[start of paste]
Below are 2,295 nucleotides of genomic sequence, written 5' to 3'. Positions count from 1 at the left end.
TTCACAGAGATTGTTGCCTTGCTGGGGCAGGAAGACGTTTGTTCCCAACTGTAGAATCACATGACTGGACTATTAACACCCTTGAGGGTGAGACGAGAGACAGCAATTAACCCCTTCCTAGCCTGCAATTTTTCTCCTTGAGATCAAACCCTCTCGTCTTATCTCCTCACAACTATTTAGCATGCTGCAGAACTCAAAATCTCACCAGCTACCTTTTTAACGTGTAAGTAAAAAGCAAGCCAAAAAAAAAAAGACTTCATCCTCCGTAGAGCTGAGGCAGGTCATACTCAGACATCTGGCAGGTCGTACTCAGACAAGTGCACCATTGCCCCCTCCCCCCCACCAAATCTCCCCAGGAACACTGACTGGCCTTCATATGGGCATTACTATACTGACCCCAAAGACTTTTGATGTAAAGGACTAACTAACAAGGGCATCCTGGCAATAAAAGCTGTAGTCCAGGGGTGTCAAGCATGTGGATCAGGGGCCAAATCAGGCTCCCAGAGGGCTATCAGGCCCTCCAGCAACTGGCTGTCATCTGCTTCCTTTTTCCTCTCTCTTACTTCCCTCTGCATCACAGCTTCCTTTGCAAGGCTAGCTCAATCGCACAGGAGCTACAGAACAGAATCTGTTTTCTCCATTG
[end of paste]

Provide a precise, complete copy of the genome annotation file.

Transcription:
Below are 2,295 nucleotides of genomic sequence, written 5' to 3'. Positions count from 1 at the left end.
TTCACAGAGATTGTTGCCTTGCTGGGGCAGGAAGACGTTTGTTCCCAACTGTAGAATCACATGACTGGACTATTAACACCCTTGAGGGTGAGACGAGAGACAGCAATTAACCCCTTCCTAGCCTGCAATTTTTCTCCTTGAGATCAAACCCTCTCGTCTTATCTCCTCACAACTATTTAGCATGCTGCAGAACTCAAAATCTCACCAGCTACCTTTTTAACGTGTAAGTAAAAAGCAAGCCAAAAAAAAAAAGACTTCATCCTCCGTAGAGCTGAGGCAGGTCATACTCAGACATCTGGCAGGTCGTACTCAGACAAGTGCACCATTGCCCCCTCCCCCCCACCAAATCTCCCCAGGAACACTGACTGGCCTTCATATGGGCATTACTATACTGACCCCAAAGACTTTTGATGTAAAGGACTAACTAACAAGGGCATCCTGGCAATAAAAGCTGTAGTCCAGGGGTGTCAAGCATGTGGATCAGGGGCCAAATCAGGCTCCCAGAGGGCTATCAGGCCCTCCAGCAACTGGCTGTCATCTGCTTCCTTTTTCCTCTCTCTTACTTCCCTCTGCATCACAGCTTCCTTTGCAAGGCTAGCTCAATCGCACAGGAGCTACAGAACAGAATCTGTTTTCTCCATTG